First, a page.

- Many office-based workers are now suddenly working remotely, from home.
- Making the switch from an office to a home environment can be mentally tough.
- These 8 tips will help make the transition to home-based work a little easier.
Over the past couple of weeks there has been a drastic increase in the number of people working from home. While working remotely has increased in popularity over the past few years, the reality is that working from home is not as easy as it seems.
Working from home is challenging enough as it is, and if you add a partner, kids, pets, and a global pandemic to the mix, well… it just becomes that much more difficult to manage.
COVID-19 Impact on Mental Health
Even if you haven’t been directly affected by the coronavirus, it’s likely that you’re dealing with stress and anxiety from it.
This is normal.
The world is dealing with an invisible threat, one that’s entirely disrupted our day to day lives and our sense of normality. To make matters worse, no one knows what will happen. We’re all living with uncertainty.
Uncertain of whether or not we will become sick. Uncertain of whether we will lose our jobs. Uncertain of how this will impact our personal finances. Uncertain of how long it will take for a vaccine to be found. Uncertain of how long the pandemic will last.
And while dealing with all of the above, some of us — those who have been lucky enough to be allowed to work remotely — also have to deal with our workload and figure out how to work from home without losing our work-life balance.
8 Tips to Keep Mental Health in Check if You’re Suddenly Remote
1. Be kind to yourself
Start by acknowledging that working from home is not at all like working from the office, so you need to be kind and patient with yourself. It will take some time for you to find your rhythm, establish a routine, and be disciplined about not checking the news every 5 minutes.
2. Keep the news in check
While information is great, it can have a negative toll on our mental health. Sometimes rather than ease our emotions, the news about the pandemic can make them worse, increasing our stress and anxiety levels. This is why it’s important that you don’t check the news every five minutes and that you pick your news sources carefully. If you want to stay on top of what’s happening, consider setting some time in the morning and in the evening that’s dedicated for you to check the news.
3. Take a shower and dress the part
We cannot stress this enough: don’t underestimate the power of a shower and the right clothes. Simply showering and getting out of your pijamas will help you get in the right mindset to work. More importantly, it will help you stay in the right frame of mind. Showering in the morning will give you a boost of energy and a positive clean, refreshed feeling.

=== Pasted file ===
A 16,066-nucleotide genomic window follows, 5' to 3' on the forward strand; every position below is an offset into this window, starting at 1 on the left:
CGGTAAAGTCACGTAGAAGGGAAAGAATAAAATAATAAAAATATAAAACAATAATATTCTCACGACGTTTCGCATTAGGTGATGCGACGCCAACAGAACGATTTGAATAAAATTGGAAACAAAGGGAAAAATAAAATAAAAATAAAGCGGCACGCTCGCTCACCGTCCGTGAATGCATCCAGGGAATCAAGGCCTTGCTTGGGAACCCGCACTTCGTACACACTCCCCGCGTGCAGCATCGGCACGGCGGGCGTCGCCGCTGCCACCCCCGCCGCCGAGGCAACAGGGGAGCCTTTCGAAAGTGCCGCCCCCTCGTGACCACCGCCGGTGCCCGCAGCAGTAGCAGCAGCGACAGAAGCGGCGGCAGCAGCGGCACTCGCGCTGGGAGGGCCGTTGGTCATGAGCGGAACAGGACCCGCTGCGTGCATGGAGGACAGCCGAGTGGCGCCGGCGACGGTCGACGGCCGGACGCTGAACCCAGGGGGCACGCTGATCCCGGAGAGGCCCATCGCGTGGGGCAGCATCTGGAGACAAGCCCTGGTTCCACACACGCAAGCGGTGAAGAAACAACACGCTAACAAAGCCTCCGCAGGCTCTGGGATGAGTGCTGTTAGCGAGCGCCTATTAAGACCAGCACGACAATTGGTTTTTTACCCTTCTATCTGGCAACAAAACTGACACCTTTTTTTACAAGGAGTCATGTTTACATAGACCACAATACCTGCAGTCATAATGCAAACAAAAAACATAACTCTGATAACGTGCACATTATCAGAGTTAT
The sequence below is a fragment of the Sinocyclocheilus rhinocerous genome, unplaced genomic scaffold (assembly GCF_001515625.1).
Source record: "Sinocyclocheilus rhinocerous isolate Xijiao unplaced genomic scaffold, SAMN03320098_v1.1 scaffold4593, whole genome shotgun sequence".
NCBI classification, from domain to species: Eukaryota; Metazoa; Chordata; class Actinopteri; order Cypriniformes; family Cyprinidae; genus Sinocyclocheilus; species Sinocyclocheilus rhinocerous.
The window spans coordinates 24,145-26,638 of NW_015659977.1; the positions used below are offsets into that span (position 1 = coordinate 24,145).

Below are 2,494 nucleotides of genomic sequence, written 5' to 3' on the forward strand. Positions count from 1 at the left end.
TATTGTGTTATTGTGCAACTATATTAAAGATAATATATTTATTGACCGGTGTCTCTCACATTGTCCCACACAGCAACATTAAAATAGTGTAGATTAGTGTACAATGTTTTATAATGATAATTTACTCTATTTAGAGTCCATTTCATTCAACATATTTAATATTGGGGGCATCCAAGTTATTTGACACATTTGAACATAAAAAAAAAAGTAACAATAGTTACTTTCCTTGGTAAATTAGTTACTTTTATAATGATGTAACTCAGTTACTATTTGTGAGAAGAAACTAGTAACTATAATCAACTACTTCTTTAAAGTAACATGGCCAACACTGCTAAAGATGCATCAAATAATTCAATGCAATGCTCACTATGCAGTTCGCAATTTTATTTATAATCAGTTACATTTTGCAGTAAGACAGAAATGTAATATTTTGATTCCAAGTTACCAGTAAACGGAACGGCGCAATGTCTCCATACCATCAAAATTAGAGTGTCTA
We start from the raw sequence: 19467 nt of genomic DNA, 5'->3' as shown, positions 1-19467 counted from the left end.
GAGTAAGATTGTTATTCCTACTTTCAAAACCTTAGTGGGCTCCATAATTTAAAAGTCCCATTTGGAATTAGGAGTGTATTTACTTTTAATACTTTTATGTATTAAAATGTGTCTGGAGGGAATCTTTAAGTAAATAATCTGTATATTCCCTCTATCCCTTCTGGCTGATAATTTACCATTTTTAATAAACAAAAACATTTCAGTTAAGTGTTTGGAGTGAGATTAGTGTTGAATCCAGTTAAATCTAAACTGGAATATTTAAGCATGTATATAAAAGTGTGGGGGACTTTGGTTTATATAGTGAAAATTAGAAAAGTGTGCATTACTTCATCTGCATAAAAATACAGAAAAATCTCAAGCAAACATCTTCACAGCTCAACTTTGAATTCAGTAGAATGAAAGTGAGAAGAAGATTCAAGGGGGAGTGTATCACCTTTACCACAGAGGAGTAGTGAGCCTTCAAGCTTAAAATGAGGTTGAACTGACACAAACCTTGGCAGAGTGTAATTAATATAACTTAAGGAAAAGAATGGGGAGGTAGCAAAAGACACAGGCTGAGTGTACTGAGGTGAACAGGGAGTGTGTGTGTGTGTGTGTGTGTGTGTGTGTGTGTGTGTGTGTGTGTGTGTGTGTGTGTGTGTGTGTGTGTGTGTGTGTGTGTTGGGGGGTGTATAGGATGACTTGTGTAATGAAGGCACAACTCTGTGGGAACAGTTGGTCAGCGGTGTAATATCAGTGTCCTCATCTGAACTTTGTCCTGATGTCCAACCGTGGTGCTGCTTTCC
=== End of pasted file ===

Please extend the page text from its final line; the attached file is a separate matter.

We know, it sounds easy enough, but it’s not. Pro tip: if you’re up for it, take a cold shower or at least splash some cold water on your face before you step out.
4. Don’t work from your bed
This is a major thing. You really don’t want to bring work to bed or you’ll start associating your bedroom with work, and honestly, who wants that? More importantly, it will make it harder for you to focus on the tasks at hand and you’re much more likely to fall asleep; which will then lead to a vicious loop where you feel guilty for not getting up and not doing as much work as you wanted… it’s really just not worth it.
5. Set up a home office
It doesn’t have to be an entire room, it can be a corner in the living room or somewhere in your balcony or garden if you have one. The goal is for you to have a space within your home that you will associate with work. It will make it easier to set up a routine and will help you keep some work-life boundaries.
6. Socialize, virtually
One of the main challenges associated with remote work is isolation. If you find that you’re missing the social bond you had with coworkers in the office or that you just need some chatter to motivate you to work, consider using group chats or video calls more frequently. Some organizations have created virtual workspaces where people can connect and disconnect as they need.
7. Take regular breaks
Take breaks throughout the day as you do in the office. Stand up, go for a walk, eat a light snack, do some deep breathing exercises, check in on your kids, partner, pet, or roommate; or do a quick home exercise or yoga routine.
8. Get enough sleep
Sleep and mental health are closely connected. Being sleep deprived can negatively impact our psychological state, including stress and depression, among others. Take advantage of the fact that you no longer have to commute to the office, so try to clock in a few extra minutes (or hours) of sleep.
- Here is a list of mental health information and resources should you need additional help coping with stress and anxiety during this time.
- Here is a list of 5 effective strategies to manage stress, work related or not.
- Here are additional sources from the American Psychiatric Association, scroll to the Resources for Families section.